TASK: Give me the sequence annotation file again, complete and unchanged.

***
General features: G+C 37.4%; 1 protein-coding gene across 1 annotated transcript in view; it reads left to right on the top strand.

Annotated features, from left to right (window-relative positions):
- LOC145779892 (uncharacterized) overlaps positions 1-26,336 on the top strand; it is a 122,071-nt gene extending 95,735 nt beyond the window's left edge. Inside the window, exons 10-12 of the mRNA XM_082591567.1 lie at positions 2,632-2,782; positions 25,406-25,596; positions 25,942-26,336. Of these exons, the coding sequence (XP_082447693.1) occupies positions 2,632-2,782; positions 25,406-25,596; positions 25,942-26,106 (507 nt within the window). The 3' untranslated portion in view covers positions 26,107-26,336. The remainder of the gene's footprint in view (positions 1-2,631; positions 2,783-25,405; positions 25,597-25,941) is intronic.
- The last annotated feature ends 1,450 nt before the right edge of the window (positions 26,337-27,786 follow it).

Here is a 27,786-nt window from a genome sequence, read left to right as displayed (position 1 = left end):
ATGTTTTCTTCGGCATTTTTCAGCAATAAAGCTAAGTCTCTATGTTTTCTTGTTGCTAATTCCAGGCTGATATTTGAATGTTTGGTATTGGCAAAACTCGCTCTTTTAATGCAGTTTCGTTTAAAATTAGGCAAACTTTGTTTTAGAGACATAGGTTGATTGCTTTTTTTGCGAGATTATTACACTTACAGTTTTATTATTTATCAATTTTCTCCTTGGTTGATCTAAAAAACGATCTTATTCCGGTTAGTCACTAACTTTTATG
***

General features: G+C 37.4%; 1 protein-coding gene across 1 annotated transcript in view; it reads left to right on the top strand.

Annotated features, from left to right (window-relative positions):
- LOC145779892 (uncharacterized) overlaps positions 1-26,336 on the top strand; it is a 122,071-nt gene extending 95,735 nt beyond the window's left edge. Inside the window, exons 10-12 of the mRNA XM_082591567.1 lie at positions 2,632-2,782; positions 25,406-25,596; positions 25,942-26,336. Of these exons, the coding sequence (XP_082447693.1) occupies positions 2,632-2,782; positions 25,406-25,596; positions 25,942-26,106 (507 nt within the window). The 3' untranslated portion in view covers positions 26,107-26,336. The remainder of the gene's footprint in view (positions 1-2,631; positions 2,783-25,405; positions 25,597-25,941) is intronic.
- The last annotated feature ends 1,450 nt before the right edge of the window (positions 26,337-27,786 follow it).

Here is a 27,786-nt window from a genome sequence, read left to right as displayed (position 1 = left end):
ATGTTTTCTTCGGCATTTTTCAGCAATAAAGCTAAGTCTCTATGTTTTCTTGTTGCTAATTCCAGGCTGATATTTGAATGTTTGGTATTGGCAAAACTCGCTCTTTTAATGCAGTTTCGTTTAAAATTAGGCAAACTTTGTTTTAGAGACATAGGTTGATTGCTTTTTTTGCGAGATTATTACACTTACAGTTTTATTATTTATCAATTTTCTCCTTGGTTGATCTAAAAAACGATCTTATTCCGGTTAGTCACTAACTTTTATG